through lace. Rinse several times and squeeze dry. Tack flannel to
a board to dry. When dry, remove basting threads.”

Women were advised to “Hang colored clothing on the line wrong
side out to prevent the sun from fading them” and, “Before hanging
out clothes in the winter, rub the hands well with flour or
cornstarch and the hands won’t get cold as soon.”

It was suggested that ironing would be much easier if the
clothes were dampened and tightly rolled and allowed to stand
overnight, although care had to be taken in summer as dampened
clothes mildewed quickly in hot weather. A clothes sprinkler could
be made from a milk bottle by placing a large cork in the neck and
inserting a garden sprinkler head into the cork.

The author recommended the old flat irons “that have been used
for years (are) the best kind, and should not be too heavy. It’s
best to have irons of various weights; a very heavy one for
pressing, lighter ones for ordinary ironing, and a narrow pointed
one for sleeves and fine work.” If a tin pan was placed over the
flat irons on the stove, they would heat much sooner. And, “Your
iron won’t stick if you add one tablespoon of salt to one-half
gallon of starch, or if you put one tablespoon of kerosene into the
cold starch. These give a pretty gloss.”

As most farms didn’t have electricity, irons that burned
denatured alcohol or gasoline were said to make ironing much
easier, ” … especially during hot weather, when ironing is a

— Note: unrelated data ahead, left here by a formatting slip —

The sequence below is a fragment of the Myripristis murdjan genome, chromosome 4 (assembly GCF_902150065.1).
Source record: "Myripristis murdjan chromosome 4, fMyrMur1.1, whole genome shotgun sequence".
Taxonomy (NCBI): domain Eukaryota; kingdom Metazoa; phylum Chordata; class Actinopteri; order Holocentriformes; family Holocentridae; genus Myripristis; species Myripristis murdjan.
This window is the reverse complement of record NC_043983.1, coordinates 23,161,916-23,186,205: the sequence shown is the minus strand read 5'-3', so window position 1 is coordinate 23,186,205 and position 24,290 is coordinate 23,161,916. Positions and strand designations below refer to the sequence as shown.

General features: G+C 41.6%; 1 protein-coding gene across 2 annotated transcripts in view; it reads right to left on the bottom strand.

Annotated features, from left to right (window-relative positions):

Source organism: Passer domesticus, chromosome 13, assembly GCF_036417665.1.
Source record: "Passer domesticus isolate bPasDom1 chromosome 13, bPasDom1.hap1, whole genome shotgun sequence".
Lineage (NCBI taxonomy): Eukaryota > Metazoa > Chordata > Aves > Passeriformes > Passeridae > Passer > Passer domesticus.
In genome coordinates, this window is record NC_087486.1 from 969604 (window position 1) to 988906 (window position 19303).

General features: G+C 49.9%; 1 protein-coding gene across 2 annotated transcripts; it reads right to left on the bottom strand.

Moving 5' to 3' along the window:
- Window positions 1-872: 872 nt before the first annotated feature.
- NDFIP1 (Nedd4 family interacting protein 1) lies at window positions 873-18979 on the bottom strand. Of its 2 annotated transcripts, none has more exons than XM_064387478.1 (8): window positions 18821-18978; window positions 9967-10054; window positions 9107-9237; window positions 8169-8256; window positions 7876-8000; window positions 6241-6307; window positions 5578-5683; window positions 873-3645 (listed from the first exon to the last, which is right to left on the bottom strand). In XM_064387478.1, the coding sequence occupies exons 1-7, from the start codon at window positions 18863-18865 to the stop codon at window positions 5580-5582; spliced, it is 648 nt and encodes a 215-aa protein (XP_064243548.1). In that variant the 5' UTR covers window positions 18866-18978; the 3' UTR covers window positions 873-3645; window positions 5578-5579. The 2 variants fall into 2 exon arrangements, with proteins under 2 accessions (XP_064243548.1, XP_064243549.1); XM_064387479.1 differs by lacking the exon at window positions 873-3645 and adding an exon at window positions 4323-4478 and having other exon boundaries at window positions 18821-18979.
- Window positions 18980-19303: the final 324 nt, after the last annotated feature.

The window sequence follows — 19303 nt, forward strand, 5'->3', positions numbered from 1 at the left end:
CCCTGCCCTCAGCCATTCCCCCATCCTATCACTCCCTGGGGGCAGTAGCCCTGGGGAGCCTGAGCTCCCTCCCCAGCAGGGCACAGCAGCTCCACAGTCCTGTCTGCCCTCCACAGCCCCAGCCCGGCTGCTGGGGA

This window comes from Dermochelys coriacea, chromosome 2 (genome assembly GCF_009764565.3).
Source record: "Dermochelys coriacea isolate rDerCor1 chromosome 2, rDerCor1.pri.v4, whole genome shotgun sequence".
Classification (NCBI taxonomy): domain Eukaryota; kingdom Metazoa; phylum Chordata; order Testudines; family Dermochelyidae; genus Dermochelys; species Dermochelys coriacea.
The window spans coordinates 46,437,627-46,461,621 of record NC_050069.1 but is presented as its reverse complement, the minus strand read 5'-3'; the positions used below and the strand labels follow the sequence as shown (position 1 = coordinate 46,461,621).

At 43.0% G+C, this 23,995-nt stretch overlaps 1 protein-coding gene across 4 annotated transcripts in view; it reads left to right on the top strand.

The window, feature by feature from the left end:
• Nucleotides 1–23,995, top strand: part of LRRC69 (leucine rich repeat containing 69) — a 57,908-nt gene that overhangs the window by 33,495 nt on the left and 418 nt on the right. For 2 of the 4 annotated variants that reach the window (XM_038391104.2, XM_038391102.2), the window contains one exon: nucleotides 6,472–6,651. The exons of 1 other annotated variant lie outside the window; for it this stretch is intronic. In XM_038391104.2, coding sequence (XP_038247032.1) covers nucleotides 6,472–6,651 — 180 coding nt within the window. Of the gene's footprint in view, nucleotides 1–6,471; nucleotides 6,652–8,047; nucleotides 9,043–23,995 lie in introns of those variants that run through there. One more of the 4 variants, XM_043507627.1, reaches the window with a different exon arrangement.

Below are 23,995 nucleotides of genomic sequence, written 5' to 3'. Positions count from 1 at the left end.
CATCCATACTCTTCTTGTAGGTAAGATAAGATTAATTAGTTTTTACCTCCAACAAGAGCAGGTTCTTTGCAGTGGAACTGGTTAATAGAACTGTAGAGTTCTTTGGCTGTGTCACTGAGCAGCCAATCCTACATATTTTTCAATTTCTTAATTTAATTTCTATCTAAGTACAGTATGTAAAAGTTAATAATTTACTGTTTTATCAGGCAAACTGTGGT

Also, during the hot months women were advised to “do as little
ironing as possible. Hand, dish and bath towels, underwear,
stockings and washcloths may be straightened and folded without
ironing. Change the bed sheets on wash day and put the sheets back
on the bed without ironing.”

A few other interesting tips:

“To remove spots on carpets, spread dry buckwheat flour on the
carpet and allow to stand for a day before sweeping up.

“White or light-colored felt hats can be cleaned by rubbing with

“To clean feathers, place in one-half pint of gasoline mixed
with 4 tablespoons of flour and let stand for 10 minutes. Rinse in
clear gasoline and leave stand outside until all fumes are gone.
Hold over stove a few minutes to add life to the feather. Curl over
the edge of a silver knife.”

Doing laundry wasn’t much fun for our mothers and grandmothers.
There was water to pump, heat and carry, and then empty when done.
Baskets of heavy, wet clothes had to be lugged outside and hung on
the line, an especially miserable job in the winter. One woman
wrote, in 1916, of “(standing) ankle deep in slush and (trying) to
pin a sock onto a bobbing clothesline, while the icy wind shrieked
at (her) back and a dripping sheet slapped (her) in the face.” A
farm paper editor of long ago advised his readers: “If you love
your wife you will shovel a path for her thru the snow beneath the
clothesline.” Reminds me of the fellow who bought his wife a light
ax so she wouldn’t get so tired from chopping wood … and then
wondered why she wasn’t grateful!

Well, are any of you ladies ready to go back to the “Good Old

Sam Moore grew up on a farm in western Pennsylvania. He
now lives in Salem, Ohio, and collects antique tractors, implements
and related items. Contact Sam by e-mail at